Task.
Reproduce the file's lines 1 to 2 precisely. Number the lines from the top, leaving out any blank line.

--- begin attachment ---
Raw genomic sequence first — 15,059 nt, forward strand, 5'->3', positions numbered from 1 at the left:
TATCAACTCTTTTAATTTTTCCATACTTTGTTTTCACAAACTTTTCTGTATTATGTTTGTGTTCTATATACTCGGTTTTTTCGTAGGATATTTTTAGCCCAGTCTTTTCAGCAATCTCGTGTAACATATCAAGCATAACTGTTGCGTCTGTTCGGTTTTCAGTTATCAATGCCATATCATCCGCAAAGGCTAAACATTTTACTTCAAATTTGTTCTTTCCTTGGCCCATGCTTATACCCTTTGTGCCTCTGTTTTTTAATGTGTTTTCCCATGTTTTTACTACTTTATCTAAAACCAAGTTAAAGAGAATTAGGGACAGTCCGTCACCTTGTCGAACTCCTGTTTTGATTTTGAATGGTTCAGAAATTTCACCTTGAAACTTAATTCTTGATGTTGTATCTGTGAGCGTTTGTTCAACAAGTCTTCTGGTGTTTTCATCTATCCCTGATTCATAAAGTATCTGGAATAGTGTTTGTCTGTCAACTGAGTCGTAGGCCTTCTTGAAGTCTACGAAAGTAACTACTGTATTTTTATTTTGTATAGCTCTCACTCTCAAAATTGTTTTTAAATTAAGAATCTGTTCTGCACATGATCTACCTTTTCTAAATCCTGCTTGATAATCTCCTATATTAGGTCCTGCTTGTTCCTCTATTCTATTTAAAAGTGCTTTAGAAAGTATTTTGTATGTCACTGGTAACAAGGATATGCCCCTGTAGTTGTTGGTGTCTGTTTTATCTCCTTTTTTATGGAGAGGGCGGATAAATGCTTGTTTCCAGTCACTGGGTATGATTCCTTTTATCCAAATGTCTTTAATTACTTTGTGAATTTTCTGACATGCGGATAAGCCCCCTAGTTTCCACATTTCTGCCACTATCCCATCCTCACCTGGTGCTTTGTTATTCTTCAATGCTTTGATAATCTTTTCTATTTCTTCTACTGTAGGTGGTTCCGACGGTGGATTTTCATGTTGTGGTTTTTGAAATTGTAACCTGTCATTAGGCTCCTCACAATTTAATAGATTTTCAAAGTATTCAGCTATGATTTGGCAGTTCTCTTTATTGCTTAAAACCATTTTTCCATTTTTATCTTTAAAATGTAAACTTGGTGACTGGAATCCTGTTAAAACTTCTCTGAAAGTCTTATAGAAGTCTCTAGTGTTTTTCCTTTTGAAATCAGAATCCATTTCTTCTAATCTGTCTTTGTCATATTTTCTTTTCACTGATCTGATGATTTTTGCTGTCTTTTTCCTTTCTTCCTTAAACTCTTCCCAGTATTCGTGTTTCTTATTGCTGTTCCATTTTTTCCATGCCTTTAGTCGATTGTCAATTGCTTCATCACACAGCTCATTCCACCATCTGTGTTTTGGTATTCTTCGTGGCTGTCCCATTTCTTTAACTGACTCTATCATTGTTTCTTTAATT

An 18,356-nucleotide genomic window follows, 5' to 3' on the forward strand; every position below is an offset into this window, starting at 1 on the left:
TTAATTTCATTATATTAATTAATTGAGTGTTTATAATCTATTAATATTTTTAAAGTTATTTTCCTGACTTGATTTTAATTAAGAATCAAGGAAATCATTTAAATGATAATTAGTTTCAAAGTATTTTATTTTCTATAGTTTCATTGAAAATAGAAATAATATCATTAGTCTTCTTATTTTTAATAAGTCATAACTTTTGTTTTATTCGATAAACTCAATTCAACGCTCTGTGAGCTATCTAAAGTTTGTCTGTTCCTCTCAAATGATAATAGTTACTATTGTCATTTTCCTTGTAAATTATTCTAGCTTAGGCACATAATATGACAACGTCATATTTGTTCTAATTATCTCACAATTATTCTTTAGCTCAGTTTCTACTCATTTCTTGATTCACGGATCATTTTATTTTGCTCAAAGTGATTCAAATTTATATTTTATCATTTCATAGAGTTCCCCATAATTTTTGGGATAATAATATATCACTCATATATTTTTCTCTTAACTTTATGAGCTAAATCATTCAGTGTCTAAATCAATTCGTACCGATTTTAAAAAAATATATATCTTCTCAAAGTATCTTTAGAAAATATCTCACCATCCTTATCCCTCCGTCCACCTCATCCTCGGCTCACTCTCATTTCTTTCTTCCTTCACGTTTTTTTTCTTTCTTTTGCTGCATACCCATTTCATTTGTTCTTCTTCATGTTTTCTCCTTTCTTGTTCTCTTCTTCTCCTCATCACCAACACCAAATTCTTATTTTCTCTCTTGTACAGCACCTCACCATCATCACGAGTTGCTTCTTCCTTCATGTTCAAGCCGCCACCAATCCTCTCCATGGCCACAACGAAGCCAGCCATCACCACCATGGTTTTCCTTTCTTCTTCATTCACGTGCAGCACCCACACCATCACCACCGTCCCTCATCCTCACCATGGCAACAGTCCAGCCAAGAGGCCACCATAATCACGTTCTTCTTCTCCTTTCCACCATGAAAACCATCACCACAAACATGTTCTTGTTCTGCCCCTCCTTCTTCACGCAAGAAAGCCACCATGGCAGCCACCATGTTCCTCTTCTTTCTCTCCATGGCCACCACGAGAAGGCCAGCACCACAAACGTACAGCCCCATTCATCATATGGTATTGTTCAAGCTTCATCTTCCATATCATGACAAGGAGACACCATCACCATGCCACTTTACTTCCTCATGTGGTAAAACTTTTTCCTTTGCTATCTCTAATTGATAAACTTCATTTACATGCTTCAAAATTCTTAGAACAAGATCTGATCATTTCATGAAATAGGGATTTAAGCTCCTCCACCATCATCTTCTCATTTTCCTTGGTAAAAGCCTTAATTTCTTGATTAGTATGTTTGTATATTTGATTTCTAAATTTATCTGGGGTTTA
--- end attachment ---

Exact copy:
Raw genomic sequence first — 15,059 nt, forward strand, 5'->3', positions numbered from 1 at the left:
TATCAACTCTTTTAATTTTTCCATACTTTGTTTTCACAAACTTTTCTGTATTATGTTTGTGTTCTATATACTCGGTTTTTTCGTAGGATATTTTTAGCCCAGTCTTTTCAGCAATCTCGTGTAACATATCAAGCATAACTGTTGCGTCTGTTCGGTTTTCAGTTATCAATGCCATATCATCCGCAAAGGCTAAACATTTTACTTCAAATTTGTTCTTTCCTTGGCCCATGCTTATACCCTTTGTGCCTCTGTTTTTTAATGTGTTTTCCCATGTTTTTACTACTTTATCTAAAACCAAGTTAAAGAGAATTAGGGACAGTCCGTCACCTTGTCGAACTCCTGTTTTGATTTTGAATGGTTCAGAAATTTCACCTTGAAACTTAATTCTTGATGTTGTATCTGTGAGCGTTTGTTCAACAAGTCTTCTGGTGTTTTCATCTATCCCTGATTCATAAAGTATCTGGAATAGTGTTTGTCTGTCAACTGAGTCGTAGGCCTTCTTGAAGTCTACGAAAGTAACTACTGTATTTTTATTTTGTATAGCTCTCACTCTCAAAATTGTTTTTAAATTAAGAATCTGTTCTGCACATGATCTACCTTTTCTAAATCCTGCTTGATAATCTCCTATATTAGGTCCTGCTTGTTCCTCTATTCTATTTAAAAGTGCTTTAGAAAGTATTTTGTATGTCACTGGTAACAAGGATATGCCCCTGTAGTTGTTGGTGTCTGTTTTATCTCCTTTTTTATGGAGAGGGCGGATAAATGCTTGTTTCCAGTCACTGGGTATGATTCCTTTTATCCAAATGTCTTTAATTACTTTGTGAATTTTCTGACATGCGGATAAGCCCCCTAGTTTCCACATTTCTGCCACTATCCCATCCTCACCTGGTGCTTTGTTATTCTTCAATGCTTTGATAATCTTTTCTATTTCTTCTACTGTAGGTGGTTCCGACGGTGGATTTTCATGTTGTGGTTTTTGAAATTGTAACCTGTCATTAGGCTCCTCACAATTTAATAGATTTTCAAAGTATTCAGCTATGATTTGGCAGTTCTCTTTATTGCTTAAAACCATTTTTCCATTTTTATCTTTAAAATGTAAACTTGGTGACTGGAATCCTGTTAAAACTTCTCTGAAAGTCTTATAGAAGTCTCTAGTGTTTTTCCTTTTGAAATCAGAATCCATTTCTTCTAATCTGTCTTTGTCATATTTTCTTTTCACTGATCTGATGATTTTTGCTGTCTTTTTCCTTTCTTCCTTAAACTCTTCCCAGTATTCGTGTTTCTTATTGCTGTTCCATTTTTTCCATGCCTTTAGTCGATTGTCAATTGCTTCATCACACAGCTCATTCCACCATCTGTGTTTTGGTATTCTTCGTGGCTGTCCCATTTCTTTAACTGACTCTATCATTGTTTCTTTAATT